Now, fewer than three weeks later, the House Republican leadership brings forward a bill carving out yet another special loophole. To implement the temporary 20 percent deduction, the bill adds a new section to the Internal Revenue Code (section 200) and also mandates new Treasury regulations. It would require a complicated new tax form (Form 8903-A) and additional regulatory guidance, worsen compliance and record-keeping burdens on small businesses, and lead to more disputes between small businesses and the Internal Revenue Service, according to the IRS and Joint Tax Committee.
The bill adds to the list of “tax expenditures,” which now numbers in the hundreds. And, as we have seen, it confers tax benefits unfairly, giving the biggest tax cuts to the rich and arbitrarily favoring some taxpayers over others with little or no justification.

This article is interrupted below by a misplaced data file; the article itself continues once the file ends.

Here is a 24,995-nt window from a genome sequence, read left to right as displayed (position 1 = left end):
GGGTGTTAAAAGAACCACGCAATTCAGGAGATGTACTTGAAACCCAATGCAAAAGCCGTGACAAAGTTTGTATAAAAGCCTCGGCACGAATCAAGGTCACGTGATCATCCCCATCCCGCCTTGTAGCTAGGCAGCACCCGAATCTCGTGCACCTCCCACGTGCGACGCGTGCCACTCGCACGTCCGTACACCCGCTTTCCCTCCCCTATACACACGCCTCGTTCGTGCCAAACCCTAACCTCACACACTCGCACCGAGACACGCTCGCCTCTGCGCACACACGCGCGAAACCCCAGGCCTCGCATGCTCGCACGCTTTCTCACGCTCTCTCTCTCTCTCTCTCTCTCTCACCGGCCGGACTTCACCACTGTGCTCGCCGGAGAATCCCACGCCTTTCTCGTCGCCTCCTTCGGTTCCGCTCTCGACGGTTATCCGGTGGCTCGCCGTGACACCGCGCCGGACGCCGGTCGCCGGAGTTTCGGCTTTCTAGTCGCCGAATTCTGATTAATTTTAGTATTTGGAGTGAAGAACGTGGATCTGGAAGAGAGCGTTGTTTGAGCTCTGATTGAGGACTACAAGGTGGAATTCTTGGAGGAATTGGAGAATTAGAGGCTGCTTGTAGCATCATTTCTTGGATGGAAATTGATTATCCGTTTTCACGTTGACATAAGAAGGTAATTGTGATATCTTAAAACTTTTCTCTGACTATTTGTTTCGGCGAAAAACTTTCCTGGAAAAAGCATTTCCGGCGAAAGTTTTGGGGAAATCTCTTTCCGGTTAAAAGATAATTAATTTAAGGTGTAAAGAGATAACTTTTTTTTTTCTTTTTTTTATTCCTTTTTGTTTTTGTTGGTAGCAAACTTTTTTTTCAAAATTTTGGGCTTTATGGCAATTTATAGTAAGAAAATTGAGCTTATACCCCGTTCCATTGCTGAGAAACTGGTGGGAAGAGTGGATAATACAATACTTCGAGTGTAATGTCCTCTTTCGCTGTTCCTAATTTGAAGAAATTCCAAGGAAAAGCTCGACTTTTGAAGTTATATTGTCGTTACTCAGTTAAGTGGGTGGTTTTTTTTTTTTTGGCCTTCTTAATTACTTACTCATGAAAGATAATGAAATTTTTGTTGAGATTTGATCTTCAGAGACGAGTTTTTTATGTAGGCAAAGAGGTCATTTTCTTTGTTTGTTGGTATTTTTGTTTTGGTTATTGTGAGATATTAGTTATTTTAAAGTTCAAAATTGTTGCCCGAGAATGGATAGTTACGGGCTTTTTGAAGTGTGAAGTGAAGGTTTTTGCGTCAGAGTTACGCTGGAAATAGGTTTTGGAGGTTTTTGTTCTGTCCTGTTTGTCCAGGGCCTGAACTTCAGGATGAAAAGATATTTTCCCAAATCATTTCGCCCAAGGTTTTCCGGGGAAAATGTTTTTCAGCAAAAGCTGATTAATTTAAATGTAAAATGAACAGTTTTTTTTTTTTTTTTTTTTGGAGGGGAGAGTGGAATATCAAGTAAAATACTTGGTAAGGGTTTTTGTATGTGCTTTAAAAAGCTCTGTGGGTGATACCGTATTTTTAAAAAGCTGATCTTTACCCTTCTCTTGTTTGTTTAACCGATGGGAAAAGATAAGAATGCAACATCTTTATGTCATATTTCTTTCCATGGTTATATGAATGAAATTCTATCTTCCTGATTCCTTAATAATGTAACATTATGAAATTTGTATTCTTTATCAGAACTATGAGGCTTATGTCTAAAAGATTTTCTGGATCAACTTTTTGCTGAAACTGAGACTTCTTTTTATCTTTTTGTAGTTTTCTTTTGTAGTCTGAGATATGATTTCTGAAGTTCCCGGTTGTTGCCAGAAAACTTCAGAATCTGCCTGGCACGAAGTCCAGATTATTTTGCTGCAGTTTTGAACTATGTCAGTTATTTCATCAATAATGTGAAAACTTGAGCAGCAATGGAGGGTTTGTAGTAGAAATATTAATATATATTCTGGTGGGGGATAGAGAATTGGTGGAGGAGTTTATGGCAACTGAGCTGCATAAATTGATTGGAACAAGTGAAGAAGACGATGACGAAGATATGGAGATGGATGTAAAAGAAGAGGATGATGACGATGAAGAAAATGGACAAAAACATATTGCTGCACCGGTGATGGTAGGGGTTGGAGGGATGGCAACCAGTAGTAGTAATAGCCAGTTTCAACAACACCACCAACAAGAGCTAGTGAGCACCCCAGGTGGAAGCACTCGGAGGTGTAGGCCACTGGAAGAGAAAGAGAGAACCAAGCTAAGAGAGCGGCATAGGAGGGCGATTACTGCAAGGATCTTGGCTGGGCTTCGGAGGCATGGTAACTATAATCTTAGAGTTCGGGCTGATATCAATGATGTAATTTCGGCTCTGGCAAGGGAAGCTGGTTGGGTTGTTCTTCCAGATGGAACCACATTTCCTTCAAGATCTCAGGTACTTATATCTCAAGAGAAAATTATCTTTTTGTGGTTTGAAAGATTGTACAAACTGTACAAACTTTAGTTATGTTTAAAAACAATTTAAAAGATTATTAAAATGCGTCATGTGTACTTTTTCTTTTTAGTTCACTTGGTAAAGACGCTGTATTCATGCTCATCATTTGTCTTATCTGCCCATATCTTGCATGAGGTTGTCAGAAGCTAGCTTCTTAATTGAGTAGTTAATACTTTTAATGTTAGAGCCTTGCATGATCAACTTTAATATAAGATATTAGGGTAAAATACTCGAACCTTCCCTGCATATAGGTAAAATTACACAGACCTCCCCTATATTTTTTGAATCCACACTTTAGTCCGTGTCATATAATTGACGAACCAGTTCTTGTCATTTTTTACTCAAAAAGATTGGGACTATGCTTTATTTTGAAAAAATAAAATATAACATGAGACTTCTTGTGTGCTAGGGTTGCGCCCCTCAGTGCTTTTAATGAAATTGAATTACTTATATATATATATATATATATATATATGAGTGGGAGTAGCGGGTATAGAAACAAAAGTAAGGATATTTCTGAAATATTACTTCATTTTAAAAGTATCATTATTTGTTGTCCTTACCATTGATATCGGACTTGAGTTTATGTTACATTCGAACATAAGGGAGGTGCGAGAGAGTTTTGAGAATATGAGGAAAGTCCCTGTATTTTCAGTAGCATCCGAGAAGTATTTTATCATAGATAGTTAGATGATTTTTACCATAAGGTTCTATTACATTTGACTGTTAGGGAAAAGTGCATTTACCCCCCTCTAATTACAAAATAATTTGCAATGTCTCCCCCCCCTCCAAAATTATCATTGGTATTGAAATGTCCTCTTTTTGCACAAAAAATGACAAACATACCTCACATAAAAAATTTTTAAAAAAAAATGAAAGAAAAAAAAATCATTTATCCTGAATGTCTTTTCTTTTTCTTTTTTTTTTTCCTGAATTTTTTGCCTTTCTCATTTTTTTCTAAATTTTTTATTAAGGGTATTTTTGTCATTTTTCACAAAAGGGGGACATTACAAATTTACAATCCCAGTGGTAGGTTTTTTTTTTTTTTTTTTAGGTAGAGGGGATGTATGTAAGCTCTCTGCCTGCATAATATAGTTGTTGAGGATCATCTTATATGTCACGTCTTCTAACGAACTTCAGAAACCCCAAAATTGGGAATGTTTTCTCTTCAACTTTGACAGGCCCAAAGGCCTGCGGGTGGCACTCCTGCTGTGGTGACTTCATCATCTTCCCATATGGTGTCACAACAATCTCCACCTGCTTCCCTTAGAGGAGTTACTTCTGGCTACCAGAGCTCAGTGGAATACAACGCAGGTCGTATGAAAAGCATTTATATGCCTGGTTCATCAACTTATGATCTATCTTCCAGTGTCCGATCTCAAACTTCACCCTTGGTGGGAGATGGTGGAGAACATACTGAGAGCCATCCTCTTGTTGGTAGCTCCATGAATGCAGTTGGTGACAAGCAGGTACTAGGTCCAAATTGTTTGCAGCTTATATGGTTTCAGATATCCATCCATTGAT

In short, by creating more unfairness and complexity, H.R. 9 exemplifies all that is wrong with the existing tax code. It is the opposite of tax reform.
H.R. 9 is paid for by $46 billion in borrowed money
Despite being a one-time, temporary giveaway, Rep. Cantor’s bill would inflate budget deficits by $46 billion. There are no offsets, meaning that it is entirely deficit-financed. That approach contrasts with proposals like those in President Obama’s American Jobs Act, which were not only more powerful measures to create jobs but were also fully paid for.
In sum, H.R. 9 is an ineffective giveaway to the rich, poorly targeted toward small businesses, and even more poorly targeted toward job creation. It would create a new special loophole that would further complicate the tax code and arbitrarily select winners and losers. And it would worsen deficits with little or no job creation to show for it. The House should reject this approach in favor of more powerful measures to create jobs.
Seth Hanlon is Director of Fiscal Reform at the Center for American Progress